Everyone's Doing It!
Valentine's week, 2004
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On the first full day of marriage licenses, I went down to City Hall and spent four hours there, clapping, playing, talking, witnessing, seeing friends get married, a huge happy grin on my face the whole time, despite not being "pro-marriage." It was just such a personal and wonderful feeling to see so many people finally experiencing the liberating joy from a crack in the monolithic and fearful control by the state (not CA).
Imagine it. There's the Assessor's Office Tax Attorney standing awkwardly in the rotunda, drafted into service along with all sorts of other personnel for this abundance of matrimony. He's reading from his script in his dorky suit with his dorky tax lawyer haircut, "By the power vested in me by the state of California, I now pronounce you spouses for life. You may kiss...Do you have rings to exchange?...Okay, repeat after me: With this ring I thee wed."
Ruth and Kris finally get their turn.
"Do you have rings to exchange?" Kris says "Hang on!" and suddenly scrambles and bends over her backpack, which had been tossed against the base of a pillar in this ornate and grand hall. She's searching, searching, finally finding a jacket which she extracts, then frantically searching the pockets.
Meanwhile Ruth turns to me bewildered: "Ring? We don't have rings to exchange." Kris doesn't even believe in marriage, as Ruth had earlier explained, in the three hour line which another betrothed, Victoria, told me was the best three hours she ever waited in a line. Apparently Ruth had to convince her Kris (you've heard of "Ruth's Kris", right?) to do this at all—though they are in the midst of planning kids, so the commitment is there.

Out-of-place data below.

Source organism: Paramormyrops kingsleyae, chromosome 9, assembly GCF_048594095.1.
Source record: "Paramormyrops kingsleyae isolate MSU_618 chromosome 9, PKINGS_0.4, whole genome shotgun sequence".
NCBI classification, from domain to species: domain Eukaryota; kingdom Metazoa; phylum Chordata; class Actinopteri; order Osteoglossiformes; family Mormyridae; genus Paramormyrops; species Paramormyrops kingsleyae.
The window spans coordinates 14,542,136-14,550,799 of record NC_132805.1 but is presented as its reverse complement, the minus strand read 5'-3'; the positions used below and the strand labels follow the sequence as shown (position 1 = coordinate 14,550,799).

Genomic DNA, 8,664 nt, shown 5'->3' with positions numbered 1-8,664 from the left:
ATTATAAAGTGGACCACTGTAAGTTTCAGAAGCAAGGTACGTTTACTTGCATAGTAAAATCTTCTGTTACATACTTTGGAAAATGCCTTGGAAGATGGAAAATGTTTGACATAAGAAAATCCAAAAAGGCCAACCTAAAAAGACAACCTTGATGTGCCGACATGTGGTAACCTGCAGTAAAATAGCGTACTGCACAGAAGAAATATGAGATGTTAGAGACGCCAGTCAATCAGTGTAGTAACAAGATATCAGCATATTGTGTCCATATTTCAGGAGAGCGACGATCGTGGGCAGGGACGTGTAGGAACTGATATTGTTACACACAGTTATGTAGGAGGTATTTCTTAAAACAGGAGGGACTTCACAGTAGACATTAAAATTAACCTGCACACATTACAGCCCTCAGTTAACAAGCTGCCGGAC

"And the only reason she was able to convince me," chimed in Kris with a look of suspended disbelief, "is that I know that this is a charade—it'll be voided as soon as it's issued!" Even as she said it, she didn't sound so sure. There she stood with a thousand others in a line weaving through the rotunda and the huge and gorgeously remodeled North Light Court, down the stairs, through four hallways in the basement—plus up ahead around two corners into the City Clerk's office (which I am proud to say I helped renovate—or at least I helped during the famous renovation to apply the gold leaf to the words "City Clerk" on the glass outside the office, but that's another story!).
So here Kris is in her torn jeans digging through pockets for rings to exchange with her sudden bride, who is standing in her dirty white thermal underwear shirt, big-eyed and slack-jawed, and side-by-side with a crisp, blue-suited, recently deputized, marrying, tax attorney.
Finally: "Ah!" and Kris triumphantly pulls out two metallic, shiny, gleaming, foil-wrapped Hershey Kisses. The shyly smiling marrying official then picks up where he left off, as if there had been no interruption. "Repeat after me, with this Kiss, I thee wed." I cried, just as I had watching the ceremony of the complete strangers in line ahead of them.
When all three stages of the process are done and the license is officially registered and in hand, Ruth's voice can be heard echoing across the ground floor offices, "Wife! Quit yer yakking and come with me. I have places to be!" And the reply: "'A healthy home is built on mutual respect.' You don't want me to have to use those domestic violence resources, do you?" (A reference to the booklet given to all SF marrying couples which had been distributed in line. It included resources such as how to get your kids immunized and how to maintain good communication in a relationship. The cover design was a silhouette of a bride and groom. It was a big hit with the giddy crowd.)
I am aware that this story of irreverence may be exactly why some traditionalists are scared about gays getting married. (And well they should be!) But those taking it perfectly seriously and very traditionally with no hint of rebellion were in the majority, especially in the days following that first.
Even on that first day, Lindasusan and Emily got married, too, and much more traditionally. Having just weeks before had their long-planned commitment ceremony, they were fully prepared. They both arrived wearing full bridal attire. Supervisor Jake McGoldrick married them in chambers with the Spanish Attorney General as a witness (he happened to be visiting).
In the week following, tuxedoed pairs of men became a common sight. I'd see them walking down the street with corsages and grins to match. I've seen dozens of occasions of strangers on the street bursting into cheers, giving flowers, shaking hands. The town is in a new boom on licensing fees from out of town couples. Just think of what next Valentine's Day will be like when the anniversaries come!
Wish you were here. Maybe you are!
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